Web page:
While Nur-Sultan may not be a place you can easily locate on a map, the location of the largely-underrated country of Kazakhstan has facilitated its significant economic success in the twenty-first century and positions it as a potential area of geopolitical importance for the West, strategically positioned between Moscow and Beijing. As the world’s fifth-largest country in landmass and the cornerstone to the New Silk Road and Trans-Siberian railroad, Kazakhstan has taken advantage of its crossroads to become a prosperous nation since its independence and will continue to move ambitiously into the future with economic, social, and political developments.
Underneath the semi-arid steppes of this country lies extensive hydrocarbon and mineral reserves. Kazakhstan is the world’s largest producer of uranium; home to the Baikonur Cosmodrome (the world’s first and largest space station); and the economic powerhouse of the vast region of Central Asia. Following the breakup of the Soviet Union and the independence of Kazakhstan in 1991, Kazakhstan established and maintained prudent economic partnerships and diplomatic relations between China and Russia. Economically, its vast mineral resources and location as a transit hub have made it attractive to its neighboring countries. Historically, Kazakhstan has maintained a balance of friendly relations between both the Chinese and Russian empires, who both consider this country to be within the realm of their respective “spheres of influence.” Russia pays Kazakhstan approximately $115M annually to lease land for the Cosmodrome, used for Soyuz space shuttles to transport astronauts to the International Space Stations, in addition to heavy investment in oil and pipelines. China also profoundly invests in its energy-industry as Kazakhstan remains a critical component of China’s Belt and Road Initiative, a massive infrastructure development project announced in Astana in 2013. The BRI Initiative has introduced a large influx of capital into Kazakhstan: for example, the rail and road infrastructure project in Kazakhstan is worth an estimated $5 billion through 2022. Similarly, despite the fact Kazakhstan is a predominantly Russian-speaking country and falls within the realm of Russia’s security and military apparatus, it has begun to purchase defense equipment from China. These are just a few examples of numerous evolving economic endeavors and trade partnerships between Kazakhstan and its neighbors to the North and East.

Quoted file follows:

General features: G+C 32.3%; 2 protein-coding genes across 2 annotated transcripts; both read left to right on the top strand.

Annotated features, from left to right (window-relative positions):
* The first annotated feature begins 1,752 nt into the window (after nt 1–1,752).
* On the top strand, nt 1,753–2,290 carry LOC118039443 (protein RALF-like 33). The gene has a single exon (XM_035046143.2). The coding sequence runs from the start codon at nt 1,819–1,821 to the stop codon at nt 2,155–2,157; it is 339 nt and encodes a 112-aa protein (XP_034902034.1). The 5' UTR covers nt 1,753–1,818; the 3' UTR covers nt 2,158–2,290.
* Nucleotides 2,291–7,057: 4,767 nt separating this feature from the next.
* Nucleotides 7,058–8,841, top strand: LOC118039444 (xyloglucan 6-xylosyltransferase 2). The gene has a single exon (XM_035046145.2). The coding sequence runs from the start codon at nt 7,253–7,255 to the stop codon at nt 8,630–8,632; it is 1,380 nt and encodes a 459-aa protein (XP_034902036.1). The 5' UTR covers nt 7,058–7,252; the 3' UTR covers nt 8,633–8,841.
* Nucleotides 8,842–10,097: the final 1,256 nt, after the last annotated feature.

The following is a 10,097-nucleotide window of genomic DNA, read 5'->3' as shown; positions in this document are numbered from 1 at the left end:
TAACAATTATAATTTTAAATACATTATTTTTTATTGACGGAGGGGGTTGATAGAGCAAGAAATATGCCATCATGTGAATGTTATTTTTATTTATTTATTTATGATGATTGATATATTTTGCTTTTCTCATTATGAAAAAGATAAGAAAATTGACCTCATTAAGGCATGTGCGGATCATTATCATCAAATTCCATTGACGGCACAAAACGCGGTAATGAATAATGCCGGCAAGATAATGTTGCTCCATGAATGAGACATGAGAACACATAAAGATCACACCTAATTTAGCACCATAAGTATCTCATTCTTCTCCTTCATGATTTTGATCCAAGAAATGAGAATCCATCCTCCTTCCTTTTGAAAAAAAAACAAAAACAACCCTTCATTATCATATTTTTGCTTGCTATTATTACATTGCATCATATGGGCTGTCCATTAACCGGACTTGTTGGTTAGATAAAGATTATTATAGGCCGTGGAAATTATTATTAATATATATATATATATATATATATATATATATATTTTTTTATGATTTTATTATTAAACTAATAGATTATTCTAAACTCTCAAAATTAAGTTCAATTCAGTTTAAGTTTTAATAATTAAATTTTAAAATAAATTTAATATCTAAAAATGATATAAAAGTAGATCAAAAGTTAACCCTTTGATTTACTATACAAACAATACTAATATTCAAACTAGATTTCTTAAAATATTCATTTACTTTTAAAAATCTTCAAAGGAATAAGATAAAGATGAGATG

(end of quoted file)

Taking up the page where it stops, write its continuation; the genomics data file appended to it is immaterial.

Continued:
In the early 2000s, Kazakhstan undertook major economic reforms and made significant strides towards developing a market economy, which in turn produced a GDP that grew at a rate from 9–13 percent per year. In 2019, Kazakhstan’s GDP had a reported 4.0 percent growth and 3.3 percent five-year compounded annual growth at $26, 252—almost four times the GDP of neighboring Uzbekistan. Additionally, according to the 2019 Index of Economic Freedom, Kazakhstan is ranked twelfth out of forty-three countries in the Asia-Pacific and fifty-ninth for the global index, ranking well-above both China and Russia, who stand at one hundred and ninety-eight, respectively. In fact, its economy constitutes 60 percent of the GDP of all of Central Asia. Accompanying GDP growth, Kazakhstan’s HDI grew 18.5 percent between 1990 and 2018, ranking the country “very high” in the human development index, positioning it at fifty out of 189 countries. In addition to all these advancements, Kazakhstan has also recently become an increasingly popular tourist destination. While tourism constitutes a relatively small part of its GDP at only 1.6 percent, it has plans to bring it up to approximately 8 percent by 2025 “by increasing its presence in the Chinese market and improving hospitality infrastructure.”